On the other hand, remember God see His hand in all that had happened from the first sad loss of Joseph, all through the ups and downs of Joseph's life in Egypt, and all through the famine in the land of Canaan, up to the very moment when Jacob's heart failed him, but when God was just about to make him happy. See all in this light and how different does it look!

We who know the history to its end, and how God was ordering all for good, and how soon the happy discovery was to be made can hardly bear to hear Jacob say, "All these things are against me!" We do indeed feel for the aged man in his distress and despondency but we know that all is on the point of turning out happily. A little more waiting in anxious fear, and Jacob will feel and speak very differently: "Joseph my son is yet alive! I will go and see him before I die."

Oh! How different it is, to see and to believe. Jacob was full of comfort when the happy end was come and we can think of him with pleasure all through his troubles because we know the end that was to be. But this is sight, not faith. If we walked by faith and not by sight, and if our faith were strong then we would find comfort and encouragement even before deliverance came. For we know that without our Father, not a sparrow falls to the ground. And have we no words of His to encourage us, no promises, sure and steadfast? Why do we not believe, even when we cannot see? Why are we so downcast, when circumstances seem against us, though all the while we profess to believe in God as ordering all things and as hearing prayer? How weak is our faith, and how prone to fail! How apt are we to let dark appearances obscure all the light of God's Word! If we could see then we would believe. True faith believes even when it cannot see.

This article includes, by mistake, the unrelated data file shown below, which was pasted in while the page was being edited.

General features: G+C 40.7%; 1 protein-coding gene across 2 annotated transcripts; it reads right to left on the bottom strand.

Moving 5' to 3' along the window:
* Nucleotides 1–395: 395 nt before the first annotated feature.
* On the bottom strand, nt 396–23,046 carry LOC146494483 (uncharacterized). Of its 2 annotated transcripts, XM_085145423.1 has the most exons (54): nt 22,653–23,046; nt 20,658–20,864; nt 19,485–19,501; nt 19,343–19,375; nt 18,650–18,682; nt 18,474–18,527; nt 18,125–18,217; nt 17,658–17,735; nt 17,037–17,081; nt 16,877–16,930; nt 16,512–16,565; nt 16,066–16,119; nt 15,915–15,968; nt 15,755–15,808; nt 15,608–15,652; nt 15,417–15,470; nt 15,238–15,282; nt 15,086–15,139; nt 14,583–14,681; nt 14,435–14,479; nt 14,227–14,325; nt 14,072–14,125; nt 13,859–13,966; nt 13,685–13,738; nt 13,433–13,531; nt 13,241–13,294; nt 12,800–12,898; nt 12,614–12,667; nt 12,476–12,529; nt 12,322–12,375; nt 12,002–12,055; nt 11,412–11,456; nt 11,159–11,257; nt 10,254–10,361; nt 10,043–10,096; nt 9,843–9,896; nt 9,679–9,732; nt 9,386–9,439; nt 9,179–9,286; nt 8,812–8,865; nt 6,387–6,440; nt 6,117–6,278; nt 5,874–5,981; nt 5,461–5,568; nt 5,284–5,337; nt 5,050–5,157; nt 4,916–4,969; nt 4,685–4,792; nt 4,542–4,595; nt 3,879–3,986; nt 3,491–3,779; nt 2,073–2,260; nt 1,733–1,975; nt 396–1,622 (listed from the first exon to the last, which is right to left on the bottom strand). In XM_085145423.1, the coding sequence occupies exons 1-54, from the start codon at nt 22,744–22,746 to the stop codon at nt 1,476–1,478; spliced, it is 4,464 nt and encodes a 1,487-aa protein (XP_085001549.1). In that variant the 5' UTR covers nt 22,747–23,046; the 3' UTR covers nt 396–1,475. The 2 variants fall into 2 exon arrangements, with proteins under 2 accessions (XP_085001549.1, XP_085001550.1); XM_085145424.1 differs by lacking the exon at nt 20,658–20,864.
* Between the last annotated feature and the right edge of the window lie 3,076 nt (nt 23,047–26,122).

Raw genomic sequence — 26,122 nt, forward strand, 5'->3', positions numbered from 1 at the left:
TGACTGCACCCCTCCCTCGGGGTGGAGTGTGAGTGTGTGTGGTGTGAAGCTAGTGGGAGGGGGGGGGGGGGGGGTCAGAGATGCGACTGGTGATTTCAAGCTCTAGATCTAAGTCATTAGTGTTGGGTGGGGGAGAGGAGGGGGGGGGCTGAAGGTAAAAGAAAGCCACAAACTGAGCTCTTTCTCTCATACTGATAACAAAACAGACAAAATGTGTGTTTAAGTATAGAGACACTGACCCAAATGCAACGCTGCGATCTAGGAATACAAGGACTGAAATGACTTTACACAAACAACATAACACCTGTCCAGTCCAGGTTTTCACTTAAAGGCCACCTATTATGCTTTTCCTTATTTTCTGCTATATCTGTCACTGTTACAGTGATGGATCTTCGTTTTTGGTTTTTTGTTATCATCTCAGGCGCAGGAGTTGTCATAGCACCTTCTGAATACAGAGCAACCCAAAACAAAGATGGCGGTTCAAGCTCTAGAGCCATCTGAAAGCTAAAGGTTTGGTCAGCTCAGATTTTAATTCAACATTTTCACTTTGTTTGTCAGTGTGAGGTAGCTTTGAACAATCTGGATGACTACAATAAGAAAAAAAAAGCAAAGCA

There is a sentence in the Book of God which alone should keep the believer from ever feeling as Jacob did. It is this: "And we know that God causes all things to work together for good to those who love God, to those who are called according to His purpose." Romans 8:28

One of the most striking instances of the truth of these words was the very man who said, "All these things are against me!" The words themselves seem to show that often the things do not seem as if they were for good.